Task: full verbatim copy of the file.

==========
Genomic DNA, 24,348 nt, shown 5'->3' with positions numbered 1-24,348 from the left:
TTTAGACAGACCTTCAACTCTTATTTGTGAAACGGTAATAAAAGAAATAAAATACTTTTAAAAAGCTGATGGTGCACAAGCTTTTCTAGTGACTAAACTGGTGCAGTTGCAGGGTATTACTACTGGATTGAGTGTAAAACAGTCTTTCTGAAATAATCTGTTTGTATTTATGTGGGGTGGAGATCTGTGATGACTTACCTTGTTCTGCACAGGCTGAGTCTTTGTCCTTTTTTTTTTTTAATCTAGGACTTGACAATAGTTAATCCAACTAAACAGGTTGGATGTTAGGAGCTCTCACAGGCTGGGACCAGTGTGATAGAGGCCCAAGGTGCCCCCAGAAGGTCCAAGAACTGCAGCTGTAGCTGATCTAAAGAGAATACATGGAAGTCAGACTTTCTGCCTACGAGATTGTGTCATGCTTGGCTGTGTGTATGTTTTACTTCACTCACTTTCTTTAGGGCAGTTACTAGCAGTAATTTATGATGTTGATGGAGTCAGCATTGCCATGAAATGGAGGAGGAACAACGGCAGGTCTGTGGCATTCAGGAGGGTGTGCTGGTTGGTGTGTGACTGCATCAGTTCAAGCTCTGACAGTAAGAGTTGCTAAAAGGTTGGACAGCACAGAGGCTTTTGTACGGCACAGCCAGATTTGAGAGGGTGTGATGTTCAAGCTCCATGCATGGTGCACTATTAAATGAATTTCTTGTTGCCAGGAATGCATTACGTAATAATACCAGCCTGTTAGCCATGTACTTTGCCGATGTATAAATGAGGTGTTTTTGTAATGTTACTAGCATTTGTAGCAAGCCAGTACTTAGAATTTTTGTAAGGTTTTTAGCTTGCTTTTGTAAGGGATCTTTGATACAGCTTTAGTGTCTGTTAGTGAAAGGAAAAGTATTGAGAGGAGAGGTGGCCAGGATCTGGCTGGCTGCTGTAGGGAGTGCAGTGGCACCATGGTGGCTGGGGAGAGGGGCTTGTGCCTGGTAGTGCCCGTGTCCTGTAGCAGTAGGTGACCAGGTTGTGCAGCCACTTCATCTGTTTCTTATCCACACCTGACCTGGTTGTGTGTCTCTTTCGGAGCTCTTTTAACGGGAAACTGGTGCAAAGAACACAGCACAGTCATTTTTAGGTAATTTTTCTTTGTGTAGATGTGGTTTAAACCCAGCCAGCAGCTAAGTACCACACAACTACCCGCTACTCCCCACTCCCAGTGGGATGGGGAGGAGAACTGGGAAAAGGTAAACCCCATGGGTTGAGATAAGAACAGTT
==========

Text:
Genomic DNA, 24,348 nt, shown 5'->3' with positions numbered 1-24,348 from the left:
TTTAGACAGACCTTCAACTCTTATTTGTGAAACGGTAATAAAAGAAATAAAATACTTTTAAAAAGCTGATGGTGCACAAGCTTTTCTAGTGACTAAACTGGTGCAGTTGCAGGGTATTACTACTGGATTGAGTGTAAAACAGTCTTTCTGAAATAATCTGTTTGTATTTATGTGGGGTGGAGATCTGTGATGACTTACCTTGTTCTGCACAGGCTGAGTCTTTGTCCTTTTTTTTTTTTAATCTAGGACTTGACAATAGTTAATCCAACTAAACAGGTTGGATGTTAGGAGCTCTCACAGGCTGGGACCAGTGTGATAGAGGCCCAAGGTGCCCCCAGAAGGTCCAAGAACTGCAGCTGTAGCTGATCTAAAGAGAATACATGGAAGTCAGACTTTCTGCCTACGAGATTGTGTCATGCTTGGCTGTGTGTATGTTTTACTTCACTCACTTTCTTTAGGGCAGTTACTAGCAGTAATTTATGATGTTGATGGAGTCAGCATTGCCATGAAATGGAGGAGGAACAACGGCAGGTCTGTGGCATTCAGGAGGGTGTGCTGGTTGGTGTGTGACTGCATCAGTTCAAGCTCTGACAGTAAGAGTTGCTAAAAGGTTGGACAGCACAGAGGCTTTTGTACGGCACAGCCAGATTTGAGAGGGTGTGATGTTCAAGCTCCATGCATGGTGCACTATTAAATGAATTTCTTGTTGCCAGGAATGCATTACGTAATAATACCAGCCTGTTAGCCATGTACTTTGCCGATGTATAAATGAGGTGTTTTTGTAATGTTACTAGCATTTGTAGCAAGCCAGTACTTAGAATTTTTGTAAGGTTTTTAGCTTGCTTTTGTAAGGGATCTTTGATACAGCTTTAGTGTCTGTTAGTGAAAGGAAAAGTATTGAGAGGAGAGGTGGCCAGGATCTGGCTGGCTGCTGTAGGGAGTGCAGTGGCACCATGGTGGCTGGGGAGAGGGGCTTGTGCCTGGTAGTGCCCGTGTCCTGTAGCAGTAGGTGACCAGGTTGTGCAGCCACTTCATCTGTTTCTTATCCACACCTGACCTGGTTGTGTGTCTCTTTCGGAGCTCTTTTAACGGGAAACTGGTGCAAAGAACACAGCACAGTCATTTTTAGGTAATTTTTCTTTGTGTAGATGTGGTTTAAACCCAGCCAGCAGCTAAGTACCACACAACTACCCGCTACTCCCCACTCCCAGTGGGATGGGGAGGAGAACTGGGAAAAGGTAAACCCCATGGGTTGAGATAAGAACAGTT